Chapter 5.docx

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Western University
Health Sciences
Health Sciences 3040A/B
Shannon Sibbald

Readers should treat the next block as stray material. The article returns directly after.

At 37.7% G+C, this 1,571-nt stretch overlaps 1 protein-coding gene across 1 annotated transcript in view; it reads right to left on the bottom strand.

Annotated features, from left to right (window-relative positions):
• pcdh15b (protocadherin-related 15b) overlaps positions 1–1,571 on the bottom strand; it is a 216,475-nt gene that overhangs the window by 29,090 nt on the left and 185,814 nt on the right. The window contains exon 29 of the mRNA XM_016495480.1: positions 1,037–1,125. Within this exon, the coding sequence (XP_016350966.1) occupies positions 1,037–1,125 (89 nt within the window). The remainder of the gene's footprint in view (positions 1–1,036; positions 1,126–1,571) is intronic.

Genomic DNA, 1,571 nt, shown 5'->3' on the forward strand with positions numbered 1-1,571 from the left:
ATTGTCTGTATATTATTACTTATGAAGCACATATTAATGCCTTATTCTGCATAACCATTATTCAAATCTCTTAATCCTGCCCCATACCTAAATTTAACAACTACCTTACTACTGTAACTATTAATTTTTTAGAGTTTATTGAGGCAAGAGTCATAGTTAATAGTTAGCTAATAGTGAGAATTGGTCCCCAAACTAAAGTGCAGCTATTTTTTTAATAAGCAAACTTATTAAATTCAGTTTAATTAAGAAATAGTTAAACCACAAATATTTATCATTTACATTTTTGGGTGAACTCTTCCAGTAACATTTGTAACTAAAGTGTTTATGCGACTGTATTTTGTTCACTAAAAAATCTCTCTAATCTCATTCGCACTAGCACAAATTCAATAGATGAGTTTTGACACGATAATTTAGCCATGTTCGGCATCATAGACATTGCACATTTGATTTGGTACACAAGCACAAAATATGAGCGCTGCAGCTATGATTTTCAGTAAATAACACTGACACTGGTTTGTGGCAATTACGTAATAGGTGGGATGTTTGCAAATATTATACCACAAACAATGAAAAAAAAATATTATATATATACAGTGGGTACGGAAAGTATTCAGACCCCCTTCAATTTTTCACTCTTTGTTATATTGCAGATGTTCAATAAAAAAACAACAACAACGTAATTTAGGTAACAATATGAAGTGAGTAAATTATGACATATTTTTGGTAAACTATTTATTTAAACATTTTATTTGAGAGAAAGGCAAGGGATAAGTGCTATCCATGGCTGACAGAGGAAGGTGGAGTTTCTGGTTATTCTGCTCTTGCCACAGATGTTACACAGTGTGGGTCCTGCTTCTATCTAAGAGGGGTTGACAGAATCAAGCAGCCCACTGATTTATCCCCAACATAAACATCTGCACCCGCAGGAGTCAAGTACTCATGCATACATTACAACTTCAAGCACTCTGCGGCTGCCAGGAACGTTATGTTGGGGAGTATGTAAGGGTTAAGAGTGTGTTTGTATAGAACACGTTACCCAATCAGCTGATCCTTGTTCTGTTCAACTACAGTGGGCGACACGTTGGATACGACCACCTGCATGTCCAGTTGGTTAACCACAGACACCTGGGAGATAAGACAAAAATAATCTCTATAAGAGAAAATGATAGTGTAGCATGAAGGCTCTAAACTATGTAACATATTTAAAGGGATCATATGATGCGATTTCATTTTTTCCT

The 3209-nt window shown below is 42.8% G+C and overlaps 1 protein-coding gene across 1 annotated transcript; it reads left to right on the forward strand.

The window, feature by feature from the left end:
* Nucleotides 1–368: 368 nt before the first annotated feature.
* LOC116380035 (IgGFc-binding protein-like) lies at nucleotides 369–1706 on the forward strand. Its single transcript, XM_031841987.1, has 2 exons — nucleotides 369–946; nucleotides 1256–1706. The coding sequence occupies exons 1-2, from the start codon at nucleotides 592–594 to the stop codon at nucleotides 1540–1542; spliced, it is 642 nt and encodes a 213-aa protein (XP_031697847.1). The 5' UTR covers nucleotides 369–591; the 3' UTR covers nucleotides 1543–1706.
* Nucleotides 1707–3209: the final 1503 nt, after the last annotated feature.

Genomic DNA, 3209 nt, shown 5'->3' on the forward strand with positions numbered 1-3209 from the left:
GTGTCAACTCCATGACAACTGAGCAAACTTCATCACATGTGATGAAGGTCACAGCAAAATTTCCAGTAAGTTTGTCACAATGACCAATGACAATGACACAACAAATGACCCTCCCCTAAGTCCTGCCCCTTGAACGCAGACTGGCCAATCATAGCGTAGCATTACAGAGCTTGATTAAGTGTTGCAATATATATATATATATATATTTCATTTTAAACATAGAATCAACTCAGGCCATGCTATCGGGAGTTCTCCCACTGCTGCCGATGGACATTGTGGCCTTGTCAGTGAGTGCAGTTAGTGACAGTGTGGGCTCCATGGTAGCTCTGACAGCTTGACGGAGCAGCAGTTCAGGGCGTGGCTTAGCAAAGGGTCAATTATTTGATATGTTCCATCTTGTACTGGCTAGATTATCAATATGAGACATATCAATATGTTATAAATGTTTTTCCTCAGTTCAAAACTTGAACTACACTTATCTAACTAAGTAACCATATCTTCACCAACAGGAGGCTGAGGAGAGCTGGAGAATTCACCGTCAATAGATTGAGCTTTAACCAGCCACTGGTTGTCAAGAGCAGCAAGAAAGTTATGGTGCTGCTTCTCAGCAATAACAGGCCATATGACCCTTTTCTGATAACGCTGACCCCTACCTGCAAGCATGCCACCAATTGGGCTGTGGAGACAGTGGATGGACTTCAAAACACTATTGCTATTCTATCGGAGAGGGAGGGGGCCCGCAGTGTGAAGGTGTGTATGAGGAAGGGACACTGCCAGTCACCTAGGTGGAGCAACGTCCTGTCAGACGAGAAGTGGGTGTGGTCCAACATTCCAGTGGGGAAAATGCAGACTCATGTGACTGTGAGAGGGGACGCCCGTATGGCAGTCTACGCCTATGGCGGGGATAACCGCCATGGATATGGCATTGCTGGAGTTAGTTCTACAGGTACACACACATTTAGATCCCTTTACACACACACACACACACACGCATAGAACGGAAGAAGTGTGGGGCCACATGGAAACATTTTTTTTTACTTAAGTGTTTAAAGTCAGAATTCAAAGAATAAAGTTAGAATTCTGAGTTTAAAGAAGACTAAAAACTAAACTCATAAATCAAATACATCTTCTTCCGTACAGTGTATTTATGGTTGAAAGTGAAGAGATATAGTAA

Health Sciences 3040B: Health Management Chapter #5: Teams and Team Effectiveness in Health Services Organizations Introduction • Teams represent the dominant way that work gets done in organizations • Teams need to be highly functional for us to reap the rewards that teams potentially bring • HC is simply too complex for it to be dependent on a single individual • Composition of teams is usually multidisciplinary because innovation is dependent upon people with multiple skill sets (moon landing) • Effective patient care and management are dependent upon teams • Lessons learned from one type of team are often applicable to other types of teams Types of Teams in Health Care • Teams are groups, but not all groups are teams • Have a defined purpose, membership, or composition, structure, specific processes, and leadership • Need to be aware of informal groups and their influence on the organization Informal Groups • Not formally established or sanctioned by the organization, but often form naturally by individuals in the organization to fill a personal or social interest or need • Can become so powerful so as to undermine the formal authority structure of the organization • A factory group was able to direct the pace of work, the amount of daily and weekly production, the amount of work stoppage, and allocation of work among members • Groups may initiate changes to improve working conditions and may evolve into more formally sanctioned groups • Important for managers to be aware of the existence of informal groups in the organization and the roles they play, whether positive or negative Formal Groups • Teams are intact social systems with boundaries, interdependence among members, and differentiated member roles or structure • Task-orientated with specific purpose • Operate within an organization context and interact with a larger organization or organizational subunits A Typology of Teams in Health Care • (1) Function or purpose (2) Decisional authority (3) Temporal nature (4) Time and space (5) Diversity (6) Accountabilities (7) Membership fluidity and boundary permeability Function or Purpose: Why a Team? • A team is the most appropriate vehicle for accomplishing a complex task • Have the potential to create synergy among its members (productivity exceeds sum of individuals) • Innovation can result from interplay of ideas among members (happens during evaluation) • Can be a source of empowerment and satisfaction, can lead to lower turnover, absenteeism, and greater communication to the goals of the organization • Bring in diverse expertise and perspectives from multiple disciplines • Instances exist where the use of teams may diffuse talent in an organization (can time be better spent other than the team?) • Also require infrastructure and process changes to function effectively, which can increase costs and stress if they are initiated in an organization unprepared to meet the challenges of working with teams • Work teams: are groups of people responsible for producing goods or providing services • Directed at the primary mission and objectives of the organization, may be directed by supervisor or managed themselves • Treatment teams, research teams, home care teams, etc. • Usually ongoing and relatively permanent in nature, can be multidisciplinary, multiple levels of the HCO, also referred to as “microsystems” • Work teams do the fundamental work of the organization • Support teams: enable others to do their work, and serve many functions such as quality improvement, strategic planning, and search committees hiring new employees • Parallel teams: typically composed of people from different work units or jobs who carry out functions not regularly performed in the organization • Limited authority, make recommendations to people higher up (HC example is CQI) • By nature multidisciplinary, may be temporary or permanent • Project teams: usually time limited, producing one-time outputs (planning a new hospital) • Management teams: coordinate and provide direction to the subunits under their jurisdiction • May exist at many levels (board, senior, etc.) and come from multiple levels of hierarchy Decisional Authority • Refers to the continuum of roles that teams may play in decision making • Final DM authority rests with senior management or a specific person or team higher in the hierarchy • The role of a team should be absolutely clear, particularly the role that it plays in decision-making Temporal Nature • The use of time-limited teams is becoming more common in large part because of the rapidity of change and the need to respond quickly (influenza outbreak that affects certain parts of a hospital) Time and Space • Teams can communicate and work efficiently over any distance with communication technology • An additional potential benefit of virtual teams is the potential to store and make accessible to team members relevant date from medical records and other sources • With advances in telemedicine, teams can also obtain specialized advice from experts at any distance • Recent study found that a virtual health care team reduced emergency room visits by high-risk diabetes patients • Virtual teams require additional rules and guidance, may have to involve the inclusion of people outside of the HCO, such as patients • Modified measurement and control systems need to be put in place to ensure that performance is effectively monitored Diversity • Managing multiple viewpoints and worldviews and the conflicts that may result from interactions among diverse team members • Diversity in professional backgrounds is often used when discussing teams in HC • There is diversity based on age and generation (making different generations work together), gender diversity (correlated with social status, woman – nurse), diversity in hierarchical level (team composition), consumer and professional diversity (consumers as team members, may feel inferior with lingo and background), and demographic and cultural diversity Accountabilities • May be internally, externally, or both accountable • Task-team may be accountable to a manager (internal) who is accountable to someone else (external) • Team communication, coordination, outcomes, and discipline become the responsibly of team members, largely eliminating the need for external team management (should strive for this) Membership Fluidity and Boundary Permeability • Liability of fluidity can be the lack of cohesiveness among team members • Takes time to reorient team members and it can be a while before a new member makes a significant contributions • Good thing is it can have new ideas come into the team that keep align with external management, but new people may want to change things where older members may get pissed off • Some teams have specific core membership that is sustained over time (BOD) • Work in an ER is highly standardized, and the professionals who work in these settings are highly trained in the roles they play Understanding Team Performance • Everyone in a health care organization is a member of a team, and in most cases, employees are members of multiple teams, some of which may overlap in membership • An informed patient would prefer a nursing unit that has the attributes of a strong team • Health care entered the era of accountability just recently • Much attention is given to assessing the quality of clinicians through review of credentials and past work experience • Groupthink – disastrously poor advice may be generated and acted upon by a team of highly talented and skilled individuals A Model of Team Effectiveness • A manager cannot always control events that may reduce team cohesion, such as turnover among team members • Vital to understand and anticipate how uncontrollable factors may affect team performance – negative impacts may be minimized • Uncontrollable factors may be positive as well – recession will lead to lower turnover, sustaining cohesion • Figure 5.1 Team Characteristics • Team size has an inverted U-shaped relationship to effectiveness so that too few or too many members may reduce performance • Teams should be staffed to the smallest number to accomplish the work (rule of thumb) • Smaller teams are less cumbersome, fewer social distractions, lower incidence of social loafing (benefitting from everyone else’s effort) • Overstaffed/large teams: may perform work lackadaisical manner, competition/jealousy may arise, may distance themselves from the team’s efforts and lack commitment to the team • Subgroups may isolate themselves from one another as well • Diversity in a team is particularly desirable when the work is complex and has a limited time span • More effective teams were composed of members who had a balance between industry and team experience; too much of either created conflict and decreased the ability of the team to seize new growth opportunities • Diversity can promote quality and a competitive advantage (can deal with all sorts of patients) • Broader perspective  superior problem analysis and solutions, and good from a legal aspect (employment opportunity law) • Tenure diversity (length of time been on team), new people need to be taught team norms (regulate behavior) • Certain skills need to work positively within the group to have an effective team Status Differences • Measure of worth conferred on an individual by a group (status) • High-status people tend to take over majority of the role, have more say in decision-making, have more communication • This makes low-status people feel like their role is diminished and not that important, making their morale lower and satisfaction worse • Sometimes lower status wont challenge higher ones and higher ones wont listen • In HC there is an authority gradient between doctors, doctors and nurses, social workers and so on • Counterproductive